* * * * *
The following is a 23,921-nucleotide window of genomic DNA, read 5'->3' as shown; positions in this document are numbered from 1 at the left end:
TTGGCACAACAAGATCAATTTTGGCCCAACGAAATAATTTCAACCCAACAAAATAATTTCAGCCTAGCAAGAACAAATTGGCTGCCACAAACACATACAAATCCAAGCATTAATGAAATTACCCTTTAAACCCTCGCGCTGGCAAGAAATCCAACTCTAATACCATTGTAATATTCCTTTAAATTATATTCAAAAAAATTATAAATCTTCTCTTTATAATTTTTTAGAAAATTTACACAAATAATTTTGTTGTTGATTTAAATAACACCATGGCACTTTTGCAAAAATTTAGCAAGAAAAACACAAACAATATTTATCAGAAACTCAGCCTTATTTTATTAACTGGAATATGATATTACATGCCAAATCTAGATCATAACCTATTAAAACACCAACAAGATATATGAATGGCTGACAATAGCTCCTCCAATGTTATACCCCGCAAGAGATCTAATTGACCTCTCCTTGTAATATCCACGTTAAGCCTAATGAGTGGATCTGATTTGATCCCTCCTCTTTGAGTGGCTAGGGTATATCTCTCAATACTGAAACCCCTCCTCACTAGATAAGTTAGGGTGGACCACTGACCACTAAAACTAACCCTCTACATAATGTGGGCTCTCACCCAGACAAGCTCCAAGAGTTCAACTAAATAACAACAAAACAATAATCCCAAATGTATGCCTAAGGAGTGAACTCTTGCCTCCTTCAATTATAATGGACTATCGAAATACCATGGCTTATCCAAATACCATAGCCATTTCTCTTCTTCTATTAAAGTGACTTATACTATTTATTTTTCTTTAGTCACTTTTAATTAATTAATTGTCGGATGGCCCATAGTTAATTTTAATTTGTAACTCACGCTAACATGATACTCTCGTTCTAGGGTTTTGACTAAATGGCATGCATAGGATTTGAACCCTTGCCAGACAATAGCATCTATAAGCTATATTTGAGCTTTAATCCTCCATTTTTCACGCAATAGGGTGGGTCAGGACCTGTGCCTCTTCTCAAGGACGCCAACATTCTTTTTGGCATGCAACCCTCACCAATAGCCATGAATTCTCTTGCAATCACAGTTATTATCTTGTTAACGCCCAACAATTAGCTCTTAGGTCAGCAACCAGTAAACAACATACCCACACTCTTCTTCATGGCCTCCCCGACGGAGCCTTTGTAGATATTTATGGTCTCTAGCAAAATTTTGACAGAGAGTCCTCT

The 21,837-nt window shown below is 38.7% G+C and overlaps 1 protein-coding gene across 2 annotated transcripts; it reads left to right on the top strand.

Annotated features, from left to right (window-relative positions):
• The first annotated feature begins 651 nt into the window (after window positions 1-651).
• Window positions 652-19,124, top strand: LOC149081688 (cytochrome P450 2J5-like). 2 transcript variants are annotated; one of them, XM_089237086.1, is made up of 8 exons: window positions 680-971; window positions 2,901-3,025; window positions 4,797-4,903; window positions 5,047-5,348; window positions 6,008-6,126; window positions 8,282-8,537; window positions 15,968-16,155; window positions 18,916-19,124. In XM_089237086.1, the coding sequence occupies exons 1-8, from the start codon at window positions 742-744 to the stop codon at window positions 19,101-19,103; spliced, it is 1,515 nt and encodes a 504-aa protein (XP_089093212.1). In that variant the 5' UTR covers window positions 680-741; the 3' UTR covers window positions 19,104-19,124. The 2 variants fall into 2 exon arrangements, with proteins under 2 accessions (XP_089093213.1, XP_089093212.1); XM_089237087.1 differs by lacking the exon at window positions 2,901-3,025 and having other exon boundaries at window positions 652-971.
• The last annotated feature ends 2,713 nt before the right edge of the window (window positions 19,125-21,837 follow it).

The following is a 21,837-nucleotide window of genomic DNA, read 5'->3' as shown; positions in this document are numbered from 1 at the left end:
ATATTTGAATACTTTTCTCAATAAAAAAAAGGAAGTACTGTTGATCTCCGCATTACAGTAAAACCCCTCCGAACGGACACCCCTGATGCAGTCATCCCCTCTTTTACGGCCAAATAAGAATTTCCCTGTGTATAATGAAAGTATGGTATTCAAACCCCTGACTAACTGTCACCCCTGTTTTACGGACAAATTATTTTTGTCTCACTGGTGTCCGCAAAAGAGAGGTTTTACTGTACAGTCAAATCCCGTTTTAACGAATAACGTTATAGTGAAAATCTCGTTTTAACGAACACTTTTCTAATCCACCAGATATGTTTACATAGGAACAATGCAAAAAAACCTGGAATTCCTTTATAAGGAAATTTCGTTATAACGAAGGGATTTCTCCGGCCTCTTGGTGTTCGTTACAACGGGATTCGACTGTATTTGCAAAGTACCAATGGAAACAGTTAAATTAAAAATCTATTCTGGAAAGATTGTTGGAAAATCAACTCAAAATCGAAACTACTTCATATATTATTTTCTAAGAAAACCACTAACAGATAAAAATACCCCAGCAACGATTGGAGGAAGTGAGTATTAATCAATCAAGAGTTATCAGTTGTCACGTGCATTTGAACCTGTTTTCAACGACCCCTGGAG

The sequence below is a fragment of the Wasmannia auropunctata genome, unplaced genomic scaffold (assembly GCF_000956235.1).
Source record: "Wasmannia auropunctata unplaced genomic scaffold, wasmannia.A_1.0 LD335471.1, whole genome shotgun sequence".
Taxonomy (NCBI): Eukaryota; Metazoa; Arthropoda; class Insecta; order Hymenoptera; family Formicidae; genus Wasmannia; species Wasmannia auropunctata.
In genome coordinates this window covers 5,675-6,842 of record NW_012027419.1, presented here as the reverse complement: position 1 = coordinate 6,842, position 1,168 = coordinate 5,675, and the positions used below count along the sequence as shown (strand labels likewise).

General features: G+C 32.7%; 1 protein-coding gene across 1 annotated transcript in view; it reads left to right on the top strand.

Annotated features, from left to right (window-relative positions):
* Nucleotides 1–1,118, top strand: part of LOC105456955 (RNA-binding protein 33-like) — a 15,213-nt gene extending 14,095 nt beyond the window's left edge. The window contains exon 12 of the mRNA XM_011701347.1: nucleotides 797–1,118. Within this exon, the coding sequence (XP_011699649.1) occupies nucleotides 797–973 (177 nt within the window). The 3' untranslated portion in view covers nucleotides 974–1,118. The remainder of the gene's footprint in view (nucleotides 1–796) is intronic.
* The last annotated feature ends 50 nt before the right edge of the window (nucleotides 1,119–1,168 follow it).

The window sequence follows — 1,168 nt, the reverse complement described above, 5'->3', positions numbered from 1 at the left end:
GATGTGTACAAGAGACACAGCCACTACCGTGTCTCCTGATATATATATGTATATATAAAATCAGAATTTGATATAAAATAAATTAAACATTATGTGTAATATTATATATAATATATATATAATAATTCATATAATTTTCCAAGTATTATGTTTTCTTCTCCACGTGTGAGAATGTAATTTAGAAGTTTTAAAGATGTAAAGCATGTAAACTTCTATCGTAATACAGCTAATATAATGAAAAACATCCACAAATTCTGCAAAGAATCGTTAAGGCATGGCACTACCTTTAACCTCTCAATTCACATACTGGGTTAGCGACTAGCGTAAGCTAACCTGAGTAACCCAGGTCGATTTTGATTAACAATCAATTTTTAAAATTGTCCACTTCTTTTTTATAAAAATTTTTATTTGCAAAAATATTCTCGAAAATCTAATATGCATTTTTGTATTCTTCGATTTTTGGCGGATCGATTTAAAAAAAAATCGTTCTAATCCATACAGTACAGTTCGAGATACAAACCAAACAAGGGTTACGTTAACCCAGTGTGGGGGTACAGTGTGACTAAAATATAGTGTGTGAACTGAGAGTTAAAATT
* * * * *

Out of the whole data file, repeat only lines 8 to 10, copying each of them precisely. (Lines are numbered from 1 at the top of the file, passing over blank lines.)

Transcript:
The following is a 21,837-nucleotide window of genomic DNA, read 5'->3' as shown; positions in this document are numbered from 1 at the left end:
ATATTTGAATACTTTTCTCAATAAAAAAAAGGAAGTACTGTTGATCTCCGCATTACAGTAAAACCCCTCCGAACGGACACCCCTGATGCAGTCATCCCCTCTTTTACGGCCAAATAAGAATTTCCCTGTGTATAATGAAAGTATGGTATTCAAACCCCTGACTAACTGTCACCCCTGTTTTACGGACAAATTATTTTTGTCTCACTGGTGTCCGCAAAAGAGAGGTTTTACTGTACAGTCAAATCCCGTTTTAACGAATAACGTTATAGTGAAAATCTCGTTTTAACGAACACTTTTCTAATCCACCAGATATGTTTACATAGGAACAATGCAAAAAAACCTGGAATTCCTTTATAAGGAAATTTCGTTATAACGAAGGGATTTCTCCGGCCTCTTGGTGTTCGTTACAACGGGATTCGACTGTATTTGCAAAGTACCAATGGAAACAGTTAAATTAAAAATCTATTCTGGAAAGATTGTTGGAAAATCAACTCAAAATCGAAACTACTTCATATATTATTTTCTAAGAAAACCACTAACAGATAAAAATACCCCAGCAACGATTGGAGGAAGTGAGTATTAATCAATCAAGAGTTATCAGTTGTCACGTGCATTTGAACCTGTTTTCAACGACCCCTGGAG

The sequence below is a fragment of the Wasmannia auropunctata genome, unplaced genomic scaffold (assembly GCF_000956235.1).